Time Magazine settles for placing a reference link to another piece, The making of the Tea Party movement, in the middle of its coverage.

So the next time you see a Tea Party rally, try to spot as many anti-Christian supporters of health insurance reform who hate George W. Bush as you can. Send the photographs and videos to us at The Washington Examiner.

Seriously, though, you'd think educated, intelligent people would see the difference. Unless they don't want to see it.



Beware of "Comprehensive" Anything

Victor Davis Hanson below applies some classic conservative advice to present-day politics

Before envisioning dramatic change, the Roman emperor Augustus is said to have warned, "Make haste slowly." The reformer Augustus was eager for radical social transformation. But he also knew he had to deal with generations of Roman tradition and habit -- and thousands of entrenched special interests. President Obama should heed Augustus' advice before he plans any more doomed top-to-bottom change.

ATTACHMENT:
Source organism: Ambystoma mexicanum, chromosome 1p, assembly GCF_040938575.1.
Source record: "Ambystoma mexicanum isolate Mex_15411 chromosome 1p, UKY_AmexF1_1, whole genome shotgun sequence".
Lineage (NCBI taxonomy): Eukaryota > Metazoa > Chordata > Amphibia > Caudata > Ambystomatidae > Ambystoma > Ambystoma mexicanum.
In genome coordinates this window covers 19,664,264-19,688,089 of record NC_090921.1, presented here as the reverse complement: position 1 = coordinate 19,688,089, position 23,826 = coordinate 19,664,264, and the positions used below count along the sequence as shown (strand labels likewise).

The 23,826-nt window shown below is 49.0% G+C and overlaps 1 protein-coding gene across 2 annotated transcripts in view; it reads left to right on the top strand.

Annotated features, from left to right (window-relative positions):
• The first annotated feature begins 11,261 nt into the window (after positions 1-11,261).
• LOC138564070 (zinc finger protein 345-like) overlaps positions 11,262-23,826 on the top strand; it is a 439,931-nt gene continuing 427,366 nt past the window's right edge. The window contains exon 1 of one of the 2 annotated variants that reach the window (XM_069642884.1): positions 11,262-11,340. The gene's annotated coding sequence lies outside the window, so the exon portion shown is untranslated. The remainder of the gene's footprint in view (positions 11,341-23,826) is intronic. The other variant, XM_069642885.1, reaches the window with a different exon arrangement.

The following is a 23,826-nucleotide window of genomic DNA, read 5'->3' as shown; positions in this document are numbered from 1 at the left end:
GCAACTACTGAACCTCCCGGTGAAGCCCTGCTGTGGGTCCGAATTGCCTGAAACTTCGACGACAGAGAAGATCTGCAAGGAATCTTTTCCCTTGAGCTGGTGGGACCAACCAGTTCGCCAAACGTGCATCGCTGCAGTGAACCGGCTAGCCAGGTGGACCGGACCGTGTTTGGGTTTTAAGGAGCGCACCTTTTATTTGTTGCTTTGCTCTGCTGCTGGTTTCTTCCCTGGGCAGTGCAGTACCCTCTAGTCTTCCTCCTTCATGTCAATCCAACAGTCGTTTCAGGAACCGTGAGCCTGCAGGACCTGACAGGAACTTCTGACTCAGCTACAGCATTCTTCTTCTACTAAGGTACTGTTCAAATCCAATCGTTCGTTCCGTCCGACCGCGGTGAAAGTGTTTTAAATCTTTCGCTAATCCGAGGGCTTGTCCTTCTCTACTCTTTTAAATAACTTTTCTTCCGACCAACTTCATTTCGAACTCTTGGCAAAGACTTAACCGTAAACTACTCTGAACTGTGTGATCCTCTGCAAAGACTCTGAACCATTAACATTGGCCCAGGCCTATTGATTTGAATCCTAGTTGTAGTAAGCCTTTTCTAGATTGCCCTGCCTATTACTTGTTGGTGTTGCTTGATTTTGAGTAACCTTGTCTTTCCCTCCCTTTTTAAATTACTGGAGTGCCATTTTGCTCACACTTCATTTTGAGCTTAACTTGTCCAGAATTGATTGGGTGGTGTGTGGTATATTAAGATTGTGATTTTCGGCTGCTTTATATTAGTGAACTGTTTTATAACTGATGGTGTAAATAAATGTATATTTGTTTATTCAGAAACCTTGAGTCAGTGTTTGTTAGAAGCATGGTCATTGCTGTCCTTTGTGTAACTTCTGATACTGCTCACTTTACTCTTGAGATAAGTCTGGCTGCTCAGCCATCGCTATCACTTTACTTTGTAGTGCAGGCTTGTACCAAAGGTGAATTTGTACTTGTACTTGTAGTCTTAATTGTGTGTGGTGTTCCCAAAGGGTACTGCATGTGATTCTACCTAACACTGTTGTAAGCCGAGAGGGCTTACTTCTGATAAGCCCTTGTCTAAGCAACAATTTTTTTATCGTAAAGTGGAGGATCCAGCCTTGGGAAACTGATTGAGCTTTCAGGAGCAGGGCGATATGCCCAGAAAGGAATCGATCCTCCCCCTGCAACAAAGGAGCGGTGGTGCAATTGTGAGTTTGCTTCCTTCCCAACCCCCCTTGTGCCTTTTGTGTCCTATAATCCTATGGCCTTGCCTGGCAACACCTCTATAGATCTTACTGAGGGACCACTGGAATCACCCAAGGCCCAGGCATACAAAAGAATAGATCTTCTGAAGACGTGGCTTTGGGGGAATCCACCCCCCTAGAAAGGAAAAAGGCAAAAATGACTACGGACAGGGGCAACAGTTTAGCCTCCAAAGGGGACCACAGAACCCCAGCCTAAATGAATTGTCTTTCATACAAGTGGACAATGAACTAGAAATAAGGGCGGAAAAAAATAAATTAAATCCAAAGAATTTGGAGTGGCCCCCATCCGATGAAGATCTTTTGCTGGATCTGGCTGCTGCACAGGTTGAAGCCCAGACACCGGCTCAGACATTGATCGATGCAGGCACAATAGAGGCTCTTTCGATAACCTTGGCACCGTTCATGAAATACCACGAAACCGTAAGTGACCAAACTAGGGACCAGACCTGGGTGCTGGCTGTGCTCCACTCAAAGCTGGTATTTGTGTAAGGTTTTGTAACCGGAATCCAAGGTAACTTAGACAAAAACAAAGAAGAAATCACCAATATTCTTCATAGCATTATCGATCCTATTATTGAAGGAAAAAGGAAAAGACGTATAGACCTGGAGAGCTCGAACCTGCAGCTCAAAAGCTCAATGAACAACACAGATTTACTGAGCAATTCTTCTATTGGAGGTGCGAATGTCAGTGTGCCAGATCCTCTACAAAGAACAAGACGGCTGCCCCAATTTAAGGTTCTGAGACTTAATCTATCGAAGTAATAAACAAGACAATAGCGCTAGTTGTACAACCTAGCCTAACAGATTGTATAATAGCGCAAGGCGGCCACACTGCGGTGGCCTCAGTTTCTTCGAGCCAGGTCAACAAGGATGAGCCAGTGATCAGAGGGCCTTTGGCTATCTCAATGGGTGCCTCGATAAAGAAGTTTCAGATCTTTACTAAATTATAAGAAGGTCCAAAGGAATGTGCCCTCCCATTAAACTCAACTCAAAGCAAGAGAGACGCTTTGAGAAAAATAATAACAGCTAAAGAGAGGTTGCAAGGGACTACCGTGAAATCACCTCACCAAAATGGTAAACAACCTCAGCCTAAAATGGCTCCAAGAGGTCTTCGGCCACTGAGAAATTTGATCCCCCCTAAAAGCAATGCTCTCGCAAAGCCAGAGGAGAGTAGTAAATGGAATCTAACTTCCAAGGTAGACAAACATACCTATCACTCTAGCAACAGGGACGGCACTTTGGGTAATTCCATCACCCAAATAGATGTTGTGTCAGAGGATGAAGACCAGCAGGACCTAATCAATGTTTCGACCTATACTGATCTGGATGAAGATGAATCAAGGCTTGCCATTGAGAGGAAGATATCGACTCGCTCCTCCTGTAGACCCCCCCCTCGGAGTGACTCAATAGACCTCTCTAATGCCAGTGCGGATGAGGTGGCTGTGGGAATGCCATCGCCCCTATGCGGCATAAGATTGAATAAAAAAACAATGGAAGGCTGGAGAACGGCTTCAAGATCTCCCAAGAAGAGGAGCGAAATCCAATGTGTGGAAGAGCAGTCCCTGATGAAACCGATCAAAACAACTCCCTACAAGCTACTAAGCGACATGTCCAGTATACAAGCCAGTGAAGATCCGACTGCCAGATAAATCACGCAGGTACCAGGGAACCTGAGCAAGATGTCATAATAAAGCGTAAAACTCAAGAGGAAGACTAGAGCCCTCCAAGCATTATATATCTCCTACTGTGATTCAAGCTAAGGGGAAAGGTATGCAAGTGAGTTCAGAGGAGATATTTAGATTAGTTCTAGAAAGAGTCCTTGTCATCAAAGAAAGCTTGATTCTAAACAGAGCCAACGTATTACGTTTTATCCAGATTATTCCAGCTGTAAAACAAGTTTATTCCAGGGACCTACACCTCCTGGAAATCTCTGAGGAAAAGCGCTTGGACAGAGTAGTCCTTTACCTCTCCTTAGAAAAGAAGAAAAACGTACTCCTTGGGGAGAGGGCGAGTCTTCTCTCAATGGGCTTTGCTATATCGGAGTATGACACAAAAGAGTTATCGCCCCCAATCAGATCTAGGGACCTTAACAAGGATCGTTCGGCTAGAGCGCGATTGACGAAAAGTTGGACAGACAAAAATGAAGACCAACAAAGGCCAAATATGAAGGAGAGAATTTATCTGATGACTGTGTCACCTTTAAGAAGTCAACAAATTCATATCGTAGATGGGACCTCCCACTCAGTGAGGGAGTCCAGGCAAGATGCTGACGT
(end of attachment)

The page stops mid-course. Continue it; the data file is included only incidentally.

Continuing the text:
Take his stalled health-care reforms. Rather than trying to turn a largely private system all at once into a huge state-controlled and regulated industry at a time of historic deficits, he would have been better off advocating incremental changes. Tort reform, for example, would reduce frivolous lawsuits that drive up medical expenses. Or health insurers could be allowed to compete across state lines. Tax credits and grants could focus on the uninsured. The costs of such changes would have been marginal, the savings large.